Down in the basement, meanwhile, Wolverine chieftain Adam Fox vented: "Everything's gonna have to be annihilated, man. We're gonna topple it all, dude. It's what great frickin' conquerors, man, we're just gonna conquer every fuckin' thing, man."

Evidently, Fox's girlfriend had left him. I can't imagine why.

Then after Gov. Whitmer chided Boss Trump for his refusal to condemn right-wing extremists and white supremacists, he complained that she hadn't thanked him for protecting her. Trump cited "My Justice Department and Federal Law Enforcement" quite as if he'd played some role in the bust, which he surely did not.

The thing is, all the guns, camouflage fatigues and subterranean hideouts in the world can't give these bearded children what they need—decent jobs and good women to help them keep their heads on straight.

Trump Turned His Viral Infection Into Authoritarian Farce

Only Boss Trump could turn even the Covid-19 plague into a farce. His triumphal return to the White House from Walter Reed hospital—nicely timed for the evening TV news cycle—was like a stunt his pal Kim Jong Un would pull in Pyongyang: pure strongman street theater.

The big man stood glassy-eyed but indomitable on a balcony: corset, shoulder pads, elevator shoes and a half-pound of orange stage makeup accentuating his extreme virility. All the scene lacked was a laugh track, although in the kinds of dictatorships Trump most admires, it is forbidden to smile.

Big, strong me, puny little you. That was the message.

It was four years almost to the day since Trump mimicked Hillary Clinton stumbling at a campaign appearance after being diagnosed with pneumonia. "She's supposed to fight all these different things, and she can't make it 15 feet to her car," he sneered.

So after they carried him to the hospital in a helicopter, the White House sent out a photo of Trump supposedly hard at work. "Nothing can stop him from working for the American people," daughter Ivanka tweeted. "RELENTLESS!" Alas, a close-up showed Trump relentlessly signing a blank sheet of paper.

They do these things better in North Korea.

Back when I raised cattle, it was axiomatic: never let a sick cow die without trying dexamethasone, the powerful steroid that persuaded Trump he was ten feet tall and bulletproof. I've seen it bring animals too weak to stand back to their feet, although not for long unless the underlying infection had been suppressed. It's a stimulant, not a cure.

In humans, dexamethasone also has psychiatric side effects. (In cows, you can't tell. Possibly Layla the abandoned twin calf imagined herself tyrant queen of the herd before disease carried her away. It's impossible to know.) The commonest problems in human subjects are irritability, aggression, and what the drug label calls "psychotic manifestations."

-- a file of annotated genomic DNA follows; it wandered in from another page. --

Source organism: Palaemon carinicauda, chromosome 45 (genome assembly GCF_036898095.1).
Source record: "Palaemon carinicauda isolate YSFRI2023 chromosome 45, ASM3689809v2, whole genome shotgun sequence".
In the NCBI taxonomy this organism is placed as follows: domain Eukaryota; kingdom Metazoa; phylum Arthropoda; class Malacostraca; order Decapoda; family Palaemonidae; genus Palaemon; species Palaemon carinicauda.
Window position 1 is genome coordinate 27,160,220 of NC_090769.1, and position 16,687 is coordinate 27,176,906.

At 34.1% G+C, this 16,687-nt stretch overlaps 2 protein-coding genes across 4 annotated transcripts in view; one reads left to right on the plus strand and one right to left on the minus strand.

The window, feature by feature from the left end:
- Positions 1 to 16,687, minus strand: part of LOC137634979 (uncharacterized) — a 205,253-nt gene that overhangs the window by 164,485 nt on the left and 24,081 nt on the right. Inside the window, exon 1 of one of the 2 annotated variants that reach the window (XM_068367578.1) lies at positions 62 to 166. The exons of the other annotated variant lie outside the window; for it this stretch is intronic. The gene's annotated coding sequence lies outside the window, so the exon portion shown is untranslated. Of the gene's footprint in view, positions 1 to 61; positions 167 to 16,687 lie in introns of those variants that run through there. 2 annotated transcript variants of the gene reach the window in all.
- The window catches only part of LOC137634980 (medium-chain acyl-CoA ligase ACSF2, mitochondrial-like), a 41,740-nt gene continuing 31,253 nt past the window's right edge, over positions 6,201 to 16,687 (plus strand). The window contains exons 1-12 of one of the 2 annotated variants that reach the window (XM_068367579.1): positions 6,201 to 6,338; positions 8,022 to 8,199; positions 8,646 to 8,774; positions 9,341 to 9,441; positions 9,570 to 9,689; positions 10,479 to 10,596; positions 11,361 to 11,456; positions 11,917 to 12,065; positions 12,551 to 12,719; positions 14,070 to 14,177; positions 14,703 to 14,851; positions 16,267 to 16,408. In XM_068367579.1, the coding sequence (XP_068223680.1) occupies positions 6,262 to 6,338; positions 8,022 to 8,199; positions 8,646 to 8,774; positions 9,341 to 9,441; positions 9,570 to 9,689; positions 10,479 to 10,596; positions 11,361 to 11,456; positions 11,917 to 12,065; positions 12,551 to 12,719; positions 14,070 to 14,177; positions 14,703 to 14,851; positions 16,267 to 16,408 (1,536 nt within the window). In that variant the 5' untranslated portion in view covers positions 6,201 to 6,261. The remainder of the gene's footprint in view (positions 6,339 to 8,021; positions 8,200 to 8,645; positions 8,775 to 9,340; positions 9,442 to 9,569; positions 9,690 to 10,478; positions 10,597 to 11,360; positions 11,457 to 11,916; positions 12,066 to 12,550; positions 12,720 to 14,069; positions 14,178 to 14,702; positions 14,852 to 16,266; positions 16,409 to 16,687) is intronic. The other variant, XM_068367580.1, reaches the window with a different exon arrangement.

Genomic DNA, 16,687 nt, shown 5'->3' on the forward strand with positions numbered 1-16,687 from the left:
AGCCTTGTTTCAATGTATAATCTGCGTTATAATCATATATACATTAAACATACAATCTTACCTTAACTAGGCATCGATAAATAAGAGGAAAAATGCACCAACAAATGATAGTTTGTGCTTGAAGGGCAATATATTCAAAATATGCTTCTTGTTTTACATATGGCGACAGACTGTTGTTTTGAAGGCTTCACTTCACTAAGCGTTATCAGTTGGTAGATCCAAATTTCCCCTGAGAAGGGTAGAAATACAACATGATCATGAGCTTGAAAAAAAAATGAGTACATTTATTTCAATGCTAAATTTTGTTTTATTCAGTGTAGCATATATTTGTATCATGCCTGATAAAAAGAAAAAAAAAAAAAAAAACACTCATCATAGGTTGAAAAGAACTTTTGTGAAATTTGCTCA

And wouldn't that be wonderful?

That's just one of the reasons nobody but Trump would have been released from the hospital before his treatment regimen was finished. If he weren't going to a fully-equipped White House medical clinic, that phalanx of white-jacketed physicians who staged press conferences outside Walter Reed would have been flirting with malpractice to do so.

An NPR reporter noticed that all of Dr. Sean Conley's written press releases were preceded by a disclaimer saying in effect, "Donald J. Trump has approved this message."

People saw right through it too. A CNN poll found that "69% of Americans said they trusted little of what they heard from the White House about the President's health, with only 12% saying they trusted almost all of it."

Besides, he wasn't really going "home," merely to a smaller hospital where he can be monitored and treated.

What's more, Trump's euphoria was not only chemically-induced, it's also unlikely to last. Repeated doses of dexamethasone can be quite dangerous. It's administered only in serious circumstances, signifying to physicians who don't work for the White House that he was a whole lot sicker when he went to Walter Reed than anybody wanted to let on.

Then where was the hydroxychloroquine, inquiring minds want to know?

So yes, there's every chance that even Boss Trump, the political superhero with "the body that men fear and women adore" in the words of Fifties professional wrestling champ Dr. Jerry Graham, who was bashing rivals with balsa wood chairs at Sunnyside Gardens in Queens, N.Y., back when Trump was an impressionable lad, will get sicker before he gets better.

(Graham also carried a formidable swag belly, and pretty much invented the elaborate blonde pompadour wrestling villains featured back then. Trump basically stole his whole act.)

But I digress. The point is that anybody tempted to heed Boss Trump's advice—"Don't be afraid of Covid. Don't let it dominate your life"—would be well-advised to wait a few weeks before venturing maskless to one of his campaign rallies. We don't know, in Dr. Conley's words, that he's out of the woods yet. But we do know that he's actively contagious.

We also know that Trump cares not at all which Secret Service agents and White House flunkies get infected. Not to mention those anonymous hordes in their MAGA hats and Trump t-shirts.

Meanwhile, Trump acolyte Rudy Giuliani, himself memorably described by Jimmy Breslin as "a small man in search of a balcony" went on Fox News to mock Joe Biden for wearing a face mask. Not manly, he said between bouts of heavy coughing. Fox News blonde Martha MacCallum said she hoped he tested negative.